- Photographer Elinor Carucci captures the beauty and complexity of middle age in her latest photo book "Midlife."
- Carucci chronicles her own journey of being middle-aged through a series of intimate photos and self-portraits.
- The photos document her life as she ages, showing her gray hair, intimate moments with her husband, and how her relationship with her children has changed over time.
- Carucci told Insider that there are natural challenges that come with aging, and that it's also an important time to celebrate the beauty in growing older and wiser.
- Visit Insider's homepage for more stories.
Elinor Carucci's book "Midlife," gives a look at what it means to be "middle-aged."
"Midlife," published in October 2019, features photographs taken by Elinor Carucci and includes a foreword written by Kristen Roupenian.
In the photo book, Carucci highlights the complexities of being at the middle of one's life.
"I wanted to talk about aging, about the kids getting more distant and leaving soon, about my 25 years of marriage with my husband," Carucci told Insider. "I wanted to talk about love, connection, joy, pain, loss, and the things that will never come back."
Carucci was inspired to begin documenting her midlife journey as she felt that the age group was being largely ignored and left out of societal conversations.
"I was telling my friends that I'm doing a body of work about being middle-aged, they were like, 'Don't say it! Don't say it!'," Carucci said. "Then I'm like, 'Why not? We're not at the end, we're not dying, we're in the middle of our lives, this is such a beautiful time.'"
Noticing that the subject of middle age seemed to be taboo among her female friends, Carucci wanted to start a positive conversation about the topic.
"We're in the height of our professional lives, we're in the middle of our career — something we worked so hard for," she said. "There is so much to talk about. We're smarter, we love more, and we feel more. There is a lot to celebrate."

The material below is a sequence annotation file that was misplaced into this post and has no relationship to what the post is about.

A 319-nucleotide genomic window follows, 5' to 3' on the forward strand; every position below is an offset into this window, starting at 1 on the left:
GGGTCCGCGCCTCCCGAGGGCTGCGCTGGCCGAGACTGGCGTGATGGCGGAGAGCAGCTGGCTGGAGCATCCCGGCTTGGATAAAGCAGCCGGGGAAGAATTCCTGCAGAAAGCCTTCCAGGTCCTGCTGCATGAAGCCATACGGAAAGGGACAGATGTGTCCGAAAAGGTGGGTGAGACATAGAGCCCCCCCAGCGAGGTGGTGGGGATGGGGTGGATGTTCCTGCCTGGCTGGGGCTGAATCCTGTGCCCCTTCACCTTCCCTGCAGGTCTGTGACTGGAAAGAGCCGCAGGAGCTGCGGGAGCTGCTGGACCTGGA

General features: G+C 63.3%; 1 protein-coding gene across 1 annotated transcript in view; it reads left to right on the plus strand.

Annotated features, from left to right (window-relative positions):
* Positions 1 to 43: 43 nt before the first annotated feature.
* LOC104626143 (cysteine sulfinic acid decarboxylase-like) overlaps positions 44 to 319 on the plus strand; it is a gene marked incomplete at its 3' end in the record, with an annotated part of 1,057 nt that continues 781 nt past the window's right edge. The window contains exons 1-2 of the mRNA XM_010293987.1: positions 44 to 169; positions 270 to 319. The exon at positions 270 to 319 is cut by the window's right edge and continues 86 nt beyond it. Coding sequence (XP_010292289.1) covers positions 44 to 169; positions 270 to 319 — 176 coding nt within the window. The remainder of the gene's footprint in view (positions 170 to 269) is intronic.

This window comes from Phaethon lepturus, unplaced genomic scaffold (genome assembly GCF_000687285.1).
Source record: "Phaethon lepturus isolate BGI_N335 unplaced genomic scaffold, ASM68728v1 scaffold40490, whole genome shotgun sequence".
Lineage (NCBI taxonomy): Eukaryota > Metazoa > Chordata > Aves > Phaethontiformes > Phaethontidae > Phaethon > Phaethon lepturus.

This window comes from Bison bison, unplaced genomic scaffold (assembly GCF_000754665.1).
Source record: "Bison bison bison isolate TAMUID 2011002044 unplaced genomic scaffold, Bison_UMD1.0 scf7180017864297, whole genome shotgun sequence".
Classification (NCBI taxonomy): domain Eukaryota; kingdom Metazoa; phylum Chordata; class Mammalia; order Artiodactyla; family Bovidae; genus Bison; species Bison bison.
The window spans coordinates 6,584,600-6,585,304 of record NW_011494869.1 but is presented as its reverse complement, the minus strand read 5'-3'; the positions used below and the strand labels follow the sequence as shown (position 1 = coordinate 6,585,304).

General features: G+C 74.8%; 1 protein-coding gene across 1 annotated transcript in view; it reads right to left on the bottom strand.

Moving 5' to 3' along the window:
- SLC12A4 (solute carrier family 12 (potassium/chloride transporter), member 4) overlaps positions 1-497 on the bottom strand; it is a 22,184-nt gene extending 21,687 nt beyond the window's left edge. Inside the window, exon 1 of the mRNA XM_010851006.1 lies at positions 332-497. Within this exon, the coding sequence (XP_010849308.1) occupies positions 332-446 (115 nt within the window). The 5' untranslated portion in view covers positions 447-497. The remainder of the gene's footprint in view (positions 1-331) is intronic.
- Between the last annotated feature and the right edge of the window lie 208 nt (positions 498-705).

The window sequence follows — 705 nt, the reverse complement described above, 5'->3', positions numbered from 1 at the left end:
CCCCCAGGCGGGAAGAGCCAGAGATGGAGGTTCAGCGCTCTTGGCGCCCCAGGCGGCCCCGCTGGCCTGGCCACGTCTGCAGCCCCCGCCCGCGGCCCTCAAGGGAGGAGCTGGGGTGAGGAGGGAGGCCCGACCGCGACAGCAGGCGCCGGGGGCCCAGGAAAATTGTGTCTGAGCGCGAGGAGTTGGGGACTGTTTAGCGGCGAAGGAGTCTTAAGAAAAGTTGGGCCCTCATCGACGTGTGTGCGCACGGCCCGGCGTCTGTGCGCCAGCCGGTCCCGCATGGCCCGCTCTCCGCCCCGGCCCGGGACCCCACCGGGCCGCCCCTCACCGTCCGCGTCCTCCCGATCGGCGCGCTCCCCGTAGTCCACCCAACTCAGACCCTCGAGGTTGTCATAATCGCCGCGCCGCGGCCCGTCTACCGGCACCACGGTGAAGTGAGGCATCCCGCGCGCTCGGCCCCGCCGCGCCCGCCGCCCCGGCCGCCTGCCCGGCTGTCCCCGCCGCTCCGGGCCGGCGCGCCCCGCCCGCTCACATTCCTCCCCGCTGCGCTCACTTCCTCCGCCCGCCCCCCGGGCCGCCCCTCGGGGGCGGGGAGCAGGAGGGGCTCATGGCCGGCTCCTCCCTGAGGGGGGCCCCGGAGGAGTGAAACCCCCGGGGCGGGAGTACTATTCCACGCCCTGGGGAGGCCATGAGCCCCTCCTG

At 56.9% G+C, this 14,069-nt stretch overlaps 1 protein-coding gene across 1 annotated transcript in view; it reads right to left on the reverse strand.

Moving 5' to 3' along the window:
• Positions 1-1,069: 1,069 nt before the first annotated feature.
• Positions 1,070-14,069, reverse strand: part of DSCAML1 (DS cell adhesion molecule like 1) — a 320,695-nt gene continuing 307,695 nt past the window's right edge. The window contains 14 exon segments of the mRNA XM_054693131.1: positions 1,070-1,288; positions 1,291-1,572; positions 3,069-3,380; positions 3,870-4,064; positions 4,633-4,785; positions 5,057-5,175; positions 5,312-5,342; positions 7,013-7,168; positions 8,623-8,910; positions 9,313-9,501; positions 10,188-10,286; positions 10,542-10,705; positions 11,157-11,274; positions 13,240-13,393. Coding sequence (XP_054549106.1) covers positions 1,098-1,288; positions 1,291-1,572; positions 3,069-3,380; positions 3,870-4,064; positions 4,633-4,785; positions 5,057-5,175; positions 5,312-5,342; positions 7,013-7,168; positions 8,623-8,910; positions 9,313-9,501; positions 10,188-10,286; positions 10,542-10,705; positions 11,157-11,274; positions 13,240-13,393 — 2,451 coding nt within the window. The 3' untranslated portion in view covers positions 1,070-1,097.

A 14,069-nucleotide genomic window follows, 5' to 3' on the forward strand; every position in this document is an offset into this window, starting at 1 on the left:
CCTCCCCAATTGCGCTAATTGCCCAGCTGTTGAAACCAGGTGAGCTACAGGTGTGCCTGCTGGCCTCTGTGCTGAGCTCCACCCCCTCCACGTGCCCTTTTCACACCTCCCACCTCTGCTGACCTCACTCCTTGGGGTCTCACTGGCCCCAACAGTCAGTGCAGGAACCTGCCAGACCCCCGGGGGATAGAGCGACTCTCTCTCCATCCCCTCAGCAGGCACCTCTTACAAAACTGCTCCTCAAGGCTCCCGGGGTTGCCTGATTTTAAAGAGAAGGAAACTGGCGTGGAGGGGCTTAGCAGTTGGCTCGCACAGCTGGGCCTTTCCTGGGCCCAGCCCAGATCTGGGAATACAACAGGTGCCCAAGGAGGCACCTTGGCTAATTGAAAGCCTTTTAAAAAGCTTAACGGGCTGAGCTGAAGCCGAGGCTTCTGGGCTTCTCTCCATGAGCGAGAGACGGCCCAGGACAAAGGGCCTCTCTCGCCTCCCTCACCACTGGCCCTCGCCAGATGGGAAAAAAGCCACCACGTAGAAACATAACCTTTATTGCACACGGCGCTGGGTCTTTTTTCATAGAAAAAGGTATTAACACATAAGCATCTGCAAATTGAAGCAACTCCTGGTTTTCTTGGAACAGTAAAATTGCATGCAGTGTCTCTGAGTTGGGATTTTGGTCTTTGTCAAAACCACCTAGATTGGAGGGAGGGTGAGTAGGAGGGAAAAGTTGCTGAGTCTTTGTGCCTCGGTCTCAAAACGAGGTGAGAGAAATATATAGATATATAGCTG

The intimate photos in the collection were created from deeply personal aspects of Carucci's life.
Before she could talk about some of the universal themes of aging, Carucci said she knew she had to be vulnerable and embrace her experiences of middle age.
Many of the photos in "Midlife," include her family, and show her changing relationship with her daughters, mother, and husband. The reason Carucci said she chose to include them was because she wanted to take a deeper, more meaningful dive into the subject.
One photo in the series features an image of Carucci gazing at her daughter, who is looking down, avoiding eye contact, and is being comforted by her grandmother.
The image is captioned, "My mother wants me to forgive my daughter." Each subject's facial expression in the photo suggests there is a complex relationship between them.
The book includes a mix of candid and staged photos that examine and reflect on the larger themes of life such as change, family, and intimacy in the context of aging.
"I wanted to create universal themes to talk about aging, love, pain, and loss. If you are a human being, a lot of those things exist in your life," Carucci explained. "I was trying to create images that were seducing and that had aesthetic qualities to them, but at the same time, I wanted them to talk about deep, and sometimes complex, difficult issues."
Carucci's photos are unapologetically raw, highlighting both the challenges and beautiful moments that can come with middle age.